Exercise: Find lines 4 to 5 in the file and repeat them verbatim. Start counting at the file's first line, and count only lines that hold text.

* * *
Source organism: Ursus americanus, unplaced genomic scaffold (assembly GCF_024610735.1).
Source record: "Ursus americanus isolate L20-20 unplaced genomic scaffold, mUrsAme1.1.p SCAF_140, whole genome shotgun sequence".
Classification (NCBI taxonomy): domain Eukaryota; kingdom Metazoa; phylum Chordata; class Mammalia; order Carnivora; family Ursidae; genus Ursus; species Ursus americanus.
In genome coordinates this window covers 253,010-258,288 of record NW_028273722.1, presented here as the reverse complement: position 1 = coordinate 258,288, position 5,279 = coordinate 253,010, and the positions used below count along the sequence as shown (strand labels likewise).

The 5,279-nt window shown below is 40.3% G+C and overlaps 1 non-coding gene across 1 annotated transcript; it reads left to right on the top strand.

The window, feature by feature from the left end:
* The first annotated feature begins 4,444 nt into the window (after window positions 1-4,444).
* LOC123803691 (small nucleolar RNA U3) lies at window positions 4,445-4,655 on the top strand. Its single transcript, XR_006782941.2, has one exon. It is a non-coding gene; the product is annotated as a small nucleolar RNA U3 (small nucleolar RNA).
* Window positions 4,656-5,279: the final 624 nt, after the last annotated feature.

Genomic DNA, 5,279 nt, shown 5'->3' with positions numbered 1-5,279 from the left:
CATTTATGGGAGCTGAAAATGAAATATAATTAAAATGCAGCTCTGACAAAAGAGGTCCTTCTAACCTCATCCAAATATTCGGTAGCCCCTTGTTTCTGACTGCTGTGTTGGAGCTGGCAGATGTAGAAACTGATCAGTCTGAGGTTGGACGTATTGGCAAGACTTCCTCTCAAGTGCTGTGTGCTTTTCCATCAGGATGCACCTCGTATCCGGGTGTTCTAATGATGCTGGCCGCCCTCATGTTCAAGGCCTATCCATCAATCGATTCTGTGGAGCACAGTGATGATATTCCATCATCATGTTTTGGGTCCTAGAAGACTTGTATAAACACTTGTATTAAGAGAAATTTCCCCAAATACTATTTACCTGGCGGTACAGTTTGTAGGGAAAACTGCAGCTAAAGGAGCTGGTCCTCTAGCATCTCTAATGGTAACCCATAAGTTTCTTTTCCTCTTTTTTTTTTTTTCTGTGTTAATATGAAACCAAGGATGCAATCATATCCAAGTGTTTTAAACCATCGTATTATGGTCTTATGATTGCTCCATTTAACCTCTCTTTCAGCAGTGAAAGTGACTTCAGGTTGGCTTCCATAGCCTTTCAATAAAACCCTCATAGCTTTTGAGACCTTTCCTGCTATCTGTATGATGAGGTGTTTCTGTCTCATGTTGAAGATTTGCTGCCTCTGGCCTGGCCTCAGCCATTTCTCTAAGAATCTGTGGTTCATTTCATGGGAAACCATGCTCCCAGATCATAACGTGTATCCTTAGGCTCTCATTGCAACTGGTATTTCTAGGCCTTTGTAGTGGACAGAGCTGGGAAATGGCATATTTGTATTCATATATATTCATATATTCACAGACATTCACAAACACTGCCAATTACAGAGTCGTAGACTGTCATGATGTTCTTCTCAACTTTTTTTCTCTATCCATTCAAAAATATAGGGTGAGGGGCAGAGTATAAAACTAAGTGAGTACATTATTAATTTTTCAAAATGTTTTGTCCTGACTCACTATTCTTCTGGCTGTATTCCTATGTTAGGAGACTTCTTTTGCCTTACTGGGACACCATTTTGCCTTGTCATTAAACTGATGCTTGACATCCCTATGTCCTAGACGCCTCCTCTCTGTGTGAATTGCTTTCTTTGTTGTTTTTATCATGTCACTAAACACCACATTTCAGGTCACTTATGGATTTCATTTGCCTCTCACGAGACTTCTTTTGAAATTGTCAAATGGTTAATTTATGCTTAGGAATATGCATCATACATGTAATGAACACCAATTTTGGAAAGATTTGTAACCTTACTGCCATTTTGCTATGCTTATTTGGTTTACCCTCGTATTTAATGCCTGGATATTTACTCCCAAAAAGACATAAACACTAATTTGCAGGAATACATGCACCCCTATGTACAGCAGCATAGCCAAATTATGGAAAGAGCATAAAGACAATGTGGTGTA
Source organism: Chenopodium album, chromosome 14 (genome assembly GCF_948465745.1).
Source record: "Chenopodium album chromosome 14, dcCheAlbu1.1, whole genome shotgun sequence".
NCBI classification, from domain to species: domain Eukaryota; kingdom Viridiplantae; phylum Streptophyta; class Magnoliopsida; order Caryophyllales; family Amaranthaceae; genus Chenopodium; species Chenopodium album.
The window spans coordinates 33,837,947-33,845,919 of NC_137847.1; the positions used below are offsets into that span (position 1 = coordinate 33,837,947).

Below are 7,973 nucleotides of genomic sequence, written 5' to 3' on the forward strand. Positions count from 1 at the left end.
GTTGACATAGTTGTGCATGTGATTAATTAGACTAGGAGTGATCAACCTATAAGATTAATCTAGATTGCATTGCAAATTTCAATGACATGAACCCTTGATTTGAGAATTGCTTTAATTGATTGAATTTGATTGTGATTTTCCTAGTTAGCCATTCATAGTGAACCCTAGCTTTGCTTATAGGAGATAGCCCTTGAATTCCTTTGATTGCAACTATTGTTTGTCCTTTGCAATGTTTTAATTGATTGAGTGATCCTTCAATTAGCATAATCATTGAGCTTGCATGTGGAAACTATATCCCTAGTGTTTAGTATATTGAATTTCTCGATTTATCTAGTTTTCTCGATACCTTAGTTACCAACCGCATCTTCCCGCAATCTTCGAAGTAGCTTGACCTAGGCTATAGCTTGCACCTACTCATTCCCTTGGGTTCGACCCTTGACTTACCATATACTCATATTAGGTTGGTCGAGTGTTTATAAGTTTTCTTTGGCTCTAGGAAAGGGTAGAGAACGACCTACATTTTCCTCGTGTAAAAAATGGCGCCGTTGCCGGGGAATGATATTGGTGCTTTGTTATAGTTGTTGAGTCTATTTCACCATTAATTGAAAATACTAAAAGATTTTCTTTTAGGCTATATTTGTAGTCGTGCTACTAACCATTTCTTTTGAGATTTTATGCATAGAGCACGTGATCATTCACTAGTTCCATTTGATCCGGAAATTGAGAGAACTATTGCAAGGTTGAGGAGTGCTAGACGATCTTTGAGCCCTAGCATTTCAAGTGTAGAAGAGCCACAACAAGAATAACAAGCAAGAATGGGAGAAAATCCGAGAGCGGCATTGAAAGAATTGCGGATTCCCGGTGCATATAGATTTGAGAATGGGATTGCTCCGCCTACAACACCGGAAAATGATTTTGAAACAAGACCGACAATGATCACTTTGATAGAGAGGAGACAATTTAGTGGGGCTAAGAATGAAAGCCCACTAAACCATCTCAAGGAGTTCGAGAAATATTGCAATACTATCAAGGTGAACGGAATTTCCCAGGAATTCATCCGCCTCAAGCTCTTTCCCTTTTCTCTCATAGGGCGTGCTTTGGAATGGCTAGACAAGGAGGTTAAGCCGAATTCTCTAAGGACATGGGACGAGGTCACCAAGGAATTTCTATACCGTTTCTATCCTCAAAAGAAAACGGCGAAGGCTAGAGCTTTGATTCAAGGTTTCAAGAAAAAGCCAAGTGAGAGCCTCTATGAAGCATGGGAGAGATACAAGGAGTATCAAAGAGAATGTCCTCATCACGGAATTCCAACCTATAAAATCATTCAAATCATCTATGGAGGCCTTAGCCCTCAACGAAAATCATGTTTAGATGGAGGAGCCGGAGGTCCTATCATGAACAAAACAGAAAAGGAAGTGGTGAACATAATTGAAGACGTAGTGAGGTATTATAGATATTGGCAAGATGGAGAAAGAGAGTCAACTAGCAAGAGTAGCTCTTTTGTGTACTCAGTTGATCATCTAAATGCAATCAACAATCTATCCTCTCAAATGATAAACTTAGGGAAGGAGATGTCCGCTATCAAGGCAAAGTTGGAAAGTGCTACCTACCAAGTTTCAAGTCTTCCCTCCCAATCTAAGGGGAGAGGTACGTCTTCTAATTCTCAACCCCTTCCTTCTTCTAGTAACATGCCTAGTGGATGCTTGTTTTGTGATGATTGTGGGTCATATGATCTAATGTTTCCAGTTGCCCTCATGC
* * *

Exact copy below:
In genome coordinates this window covers 253,010-258,288 of record NW_028273722.1, presented here as the reverse complement: position 1 = coordinate 258,288, position 5,279 = coordinate 253,010, and the positions used below count along the sequence as shown (strand labels likewise).

The 5,279-nt window shown below is 40.3% G+C and overlaps 1 non-coding gene across 1 annotated transcript; it reads left to right on the top strand.